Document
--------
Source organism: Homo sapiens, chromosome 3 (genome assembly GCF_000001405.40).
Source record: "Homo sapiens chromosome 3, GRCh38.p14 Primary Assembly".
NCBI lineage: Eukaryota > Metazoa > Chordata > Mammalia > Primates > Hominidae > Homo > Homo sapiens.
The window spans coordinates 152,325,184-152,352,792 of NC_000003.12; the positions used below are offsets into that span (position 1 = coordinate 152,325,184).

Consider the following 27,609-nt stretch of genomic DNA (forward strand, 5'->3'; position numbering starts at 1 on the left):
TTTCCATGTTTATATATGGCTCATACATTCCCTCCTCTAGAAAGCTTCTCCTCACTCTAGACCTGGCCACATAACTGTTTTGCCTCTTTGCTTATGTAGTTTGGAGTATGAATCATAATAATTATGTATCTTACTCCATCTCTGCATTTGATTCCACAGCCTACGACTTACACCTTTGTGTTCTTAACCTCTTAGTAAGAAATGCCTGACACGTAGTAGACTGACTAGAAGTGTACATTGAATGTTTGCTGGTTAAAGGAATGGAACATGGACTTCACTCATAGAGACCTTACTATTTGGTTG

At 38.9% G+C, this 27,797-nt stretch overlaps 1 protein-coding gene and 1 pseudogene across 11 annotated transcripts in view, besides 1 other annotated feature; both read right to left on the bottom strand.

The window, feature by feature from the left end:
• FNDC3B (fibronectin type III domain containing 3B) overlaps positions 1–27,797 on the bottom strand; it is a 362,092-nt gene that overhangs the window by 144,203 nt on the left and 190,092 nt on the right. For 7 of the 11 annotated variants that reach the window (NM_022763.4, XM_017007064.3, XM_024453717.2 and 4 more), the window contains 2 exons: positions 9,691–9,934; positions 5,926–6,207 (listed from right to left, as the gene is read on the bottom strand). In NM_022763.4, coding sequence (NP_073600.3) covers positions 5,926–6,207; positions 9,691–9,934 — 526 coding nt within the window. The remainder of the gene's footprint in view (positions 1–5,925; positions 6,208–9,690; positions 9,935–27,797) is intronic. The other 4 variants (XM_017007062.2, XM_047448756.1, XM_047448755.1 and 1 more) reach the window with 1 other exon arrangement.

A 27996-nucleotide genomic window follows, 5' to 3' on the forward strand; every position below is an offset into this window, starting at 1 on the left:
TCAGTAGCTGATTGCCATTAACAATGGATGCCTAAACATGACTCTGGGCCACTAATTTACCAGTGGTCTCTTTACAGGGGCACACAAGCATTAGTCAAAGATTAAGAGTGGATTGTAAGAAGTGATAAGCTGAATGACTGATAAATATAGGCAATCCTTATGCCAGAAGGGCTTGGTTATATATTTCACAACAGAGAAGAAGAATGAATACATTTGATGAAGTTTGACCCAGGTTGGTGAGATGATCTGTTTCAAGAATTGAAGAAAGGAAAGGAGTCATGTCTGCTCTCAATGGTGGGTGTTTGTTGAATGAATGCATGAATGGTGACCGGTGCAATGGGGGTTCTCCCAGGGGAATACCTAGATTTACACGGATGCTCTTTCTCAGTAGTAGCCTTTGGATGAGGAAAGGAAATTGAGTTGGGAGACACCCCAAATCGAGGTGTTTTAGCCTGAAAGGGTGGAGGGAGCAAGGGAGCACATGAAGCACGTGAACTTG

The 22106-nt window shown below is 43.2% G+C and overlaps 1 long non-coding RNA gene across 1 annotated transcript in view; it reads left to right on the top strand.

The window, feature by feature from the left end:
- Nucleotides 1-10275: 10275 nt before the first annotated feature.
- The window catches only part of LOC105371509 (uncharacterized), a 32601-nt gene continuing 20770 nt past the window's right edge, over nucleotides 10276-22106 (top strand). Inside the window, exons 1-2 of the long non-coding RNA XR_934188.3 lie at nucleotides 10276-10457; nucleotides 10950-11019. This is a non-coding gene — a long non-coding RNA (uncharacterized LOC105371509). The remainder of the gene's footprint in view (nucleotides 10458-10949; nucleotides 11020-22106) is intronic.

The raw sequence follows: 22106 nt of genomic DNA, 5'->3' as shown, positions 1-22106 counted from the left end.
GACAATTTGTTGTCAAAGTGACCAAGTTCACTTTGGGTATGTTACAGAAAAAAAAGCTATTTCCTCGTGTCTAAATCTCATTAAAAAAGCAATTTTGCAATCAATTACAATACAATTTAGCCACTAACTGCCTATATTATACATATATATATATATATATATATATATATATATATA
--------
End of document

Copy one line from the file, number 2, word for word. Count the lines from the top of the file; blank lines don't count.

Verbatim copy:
Source record: "Homo sapiens chromosome 3, GRCh38.p14 Primary Assembly".